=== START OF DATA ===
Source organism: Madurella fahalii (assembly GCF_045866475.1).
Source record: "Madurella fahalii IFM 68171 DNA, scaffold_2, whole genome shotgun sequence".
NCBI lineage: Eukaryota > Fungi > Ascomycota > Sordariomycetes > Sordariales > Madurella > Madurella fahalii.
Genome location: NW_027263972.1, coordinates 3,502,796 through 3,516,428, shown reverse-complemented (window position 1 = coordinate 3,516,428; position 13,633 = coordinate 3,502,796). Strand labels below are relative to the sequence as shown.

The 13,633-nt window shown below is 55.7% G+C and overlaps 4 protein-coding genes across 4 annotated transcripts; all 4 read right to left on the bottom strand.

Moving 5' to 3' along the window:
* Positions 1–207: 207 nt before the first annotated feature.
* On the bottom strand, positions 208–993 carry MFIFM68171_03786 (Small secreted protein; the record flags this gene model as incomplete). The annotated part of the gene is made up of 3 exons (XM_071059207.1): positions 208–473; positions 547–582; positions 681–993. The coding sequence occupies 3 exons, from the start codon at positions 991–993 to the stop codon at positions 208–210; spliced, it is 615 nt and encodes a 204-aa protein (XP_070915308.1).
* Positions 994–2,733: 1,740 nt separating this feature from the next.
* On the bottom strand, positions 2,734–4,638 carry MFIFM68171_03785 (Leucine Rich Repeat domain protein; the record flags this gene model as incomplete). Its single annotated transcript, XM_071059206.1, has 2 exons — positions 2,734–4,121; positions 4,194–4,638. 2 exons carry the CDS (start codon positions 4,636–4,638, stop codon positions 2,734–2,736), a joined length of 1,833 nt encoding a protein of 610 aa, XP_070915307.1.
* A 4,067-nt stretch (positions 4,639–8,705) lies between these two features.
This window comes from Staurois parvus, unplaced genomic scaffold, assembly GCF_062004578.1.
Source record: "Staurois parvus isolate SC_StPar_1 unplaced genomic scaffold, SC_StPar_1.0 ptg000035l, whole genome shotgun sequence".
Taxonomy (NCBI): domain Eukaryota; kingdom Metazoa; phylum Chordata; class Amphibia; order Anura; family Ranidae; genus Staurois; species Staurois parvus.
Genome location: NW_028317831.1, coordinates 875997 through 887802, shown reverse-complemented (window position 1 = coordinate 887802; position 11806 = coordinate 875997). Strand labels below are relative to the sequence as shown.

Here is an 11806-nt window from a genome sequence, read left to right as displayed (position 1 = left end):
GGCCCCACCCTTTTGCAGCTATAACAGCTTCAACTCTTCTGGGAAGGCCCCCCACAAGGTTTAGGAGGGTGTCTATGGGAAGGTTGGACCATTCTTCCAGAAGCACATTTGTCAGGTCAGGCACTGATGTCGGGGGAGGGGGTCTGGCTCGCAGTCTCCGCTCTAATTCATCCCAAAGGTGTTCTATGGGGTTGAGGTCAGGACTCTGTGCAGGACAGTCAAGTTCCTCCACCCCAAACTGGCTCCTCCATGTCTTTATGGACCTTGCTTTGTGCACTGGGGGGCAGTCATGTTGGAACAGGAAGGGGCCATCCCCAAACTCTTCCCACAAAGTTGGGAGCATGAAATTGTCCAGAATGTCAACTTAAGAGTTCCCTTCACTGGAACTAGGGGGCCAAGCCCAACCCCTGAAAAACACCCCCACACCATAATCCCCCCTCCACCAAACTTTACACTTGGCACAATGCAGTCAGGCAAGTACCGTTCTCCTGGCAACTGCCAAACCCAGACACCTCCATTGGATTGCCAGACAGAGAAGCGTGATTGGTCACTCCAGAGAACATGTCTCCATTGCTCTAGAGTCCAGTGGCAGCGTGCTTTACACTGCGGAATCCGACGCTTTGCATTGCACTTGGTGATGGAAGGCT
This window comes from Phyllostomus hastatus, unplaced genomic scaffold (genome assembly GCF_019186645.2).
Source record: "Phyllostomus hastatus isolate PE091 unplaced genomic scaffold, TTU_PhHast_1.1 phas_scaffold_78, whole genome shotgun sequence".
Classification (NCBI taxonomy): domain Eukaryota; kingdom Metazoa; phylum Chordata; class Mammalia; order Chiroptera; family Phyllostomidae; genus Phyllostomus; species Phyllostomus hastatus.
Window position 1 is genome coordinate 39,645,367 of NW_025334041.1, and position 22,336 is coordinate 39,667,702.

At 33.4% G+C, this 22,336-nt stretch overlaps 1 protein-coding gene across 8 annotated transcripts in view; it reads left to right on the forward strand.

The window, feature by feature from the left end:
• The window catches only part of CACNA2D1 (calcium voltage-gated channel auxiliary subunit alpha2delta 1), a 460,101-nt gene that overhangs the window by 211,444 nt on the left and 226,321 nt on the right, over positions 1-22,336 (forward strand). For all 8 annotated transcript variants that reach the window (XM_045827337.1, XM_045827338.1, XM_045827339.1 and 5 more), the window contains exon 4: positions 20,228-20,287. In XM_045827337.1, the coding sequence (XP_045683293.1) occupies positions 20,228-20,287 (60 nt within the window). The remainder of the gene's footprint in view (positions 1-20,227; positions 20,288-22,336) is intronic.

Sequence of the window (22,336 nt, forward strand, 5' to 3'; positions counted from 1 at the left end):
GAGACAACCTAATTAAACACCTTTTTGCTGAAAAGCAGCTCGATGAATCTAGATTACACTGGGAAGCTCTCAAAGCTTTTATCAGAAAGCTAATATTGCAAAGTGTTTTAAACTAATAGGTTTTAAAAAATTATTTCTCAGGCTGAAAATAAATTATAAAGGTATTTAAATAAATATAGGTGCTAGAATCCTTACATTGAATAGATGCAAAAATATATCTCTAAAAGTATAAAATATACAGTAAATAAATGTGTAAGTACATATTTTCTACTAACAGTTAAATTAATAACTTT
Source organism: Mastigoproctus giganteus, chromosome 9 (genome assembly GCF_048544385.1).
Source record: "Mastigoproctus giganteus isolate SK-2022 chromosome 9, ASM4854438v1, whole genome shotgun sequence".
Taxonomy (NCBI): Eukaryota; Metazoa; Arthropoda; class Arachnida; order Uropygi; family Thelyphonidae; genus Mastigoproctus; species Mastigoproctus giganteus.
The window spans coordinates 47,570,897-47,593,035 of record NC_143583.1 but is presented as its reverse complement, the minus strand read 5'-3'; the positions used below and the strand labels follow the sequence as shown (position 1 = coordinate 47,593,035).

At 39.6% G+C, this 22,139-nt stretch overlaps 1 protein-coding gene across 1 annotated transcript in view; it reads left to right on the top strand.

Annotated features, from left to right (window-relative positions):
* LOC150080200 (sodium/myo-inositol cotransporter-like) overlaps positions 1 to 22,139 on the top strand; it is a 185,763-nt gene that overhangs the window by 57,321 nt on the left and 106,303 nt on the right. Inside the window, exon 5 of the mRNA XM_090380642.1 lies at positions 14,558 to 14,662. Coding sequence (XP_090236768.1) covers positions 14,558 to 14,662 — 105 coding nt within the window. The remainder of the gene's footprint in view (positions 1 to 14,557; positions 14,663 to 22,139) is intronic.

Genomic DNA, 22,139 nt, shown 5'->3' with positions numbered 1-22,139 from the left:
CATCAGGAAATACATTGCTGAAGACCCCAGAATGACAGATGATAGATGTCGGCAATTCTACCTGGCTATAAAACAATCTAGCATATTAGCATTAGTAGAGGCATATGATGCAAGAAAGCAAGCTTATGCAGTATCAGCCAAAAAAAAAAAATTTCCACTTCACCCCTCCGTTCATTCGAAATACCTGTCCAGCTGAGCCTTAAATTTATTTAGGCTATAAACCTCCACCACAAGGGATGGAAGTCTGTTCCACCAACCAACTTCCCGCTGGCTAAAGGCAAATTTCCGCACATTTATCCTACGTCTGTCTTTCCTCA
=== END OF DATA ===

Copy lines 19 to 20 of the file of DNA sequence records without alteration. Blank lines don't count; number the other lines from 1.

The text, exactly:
Source record: "Phyllostomus hastatus isolate PE091 unplaced genomic scaffold, TTU_PhHast_1.1 phas_scaffold_78, whole genome shotgun sequence".
Classification (NCBI taxonomy): domain Eukaryota; kingdom Metazoa; phylum Chordata; class Mammalia; order Chiroptera; family Phyllostomidae; genus Phyllostomus; species Phyllostomus hastatus.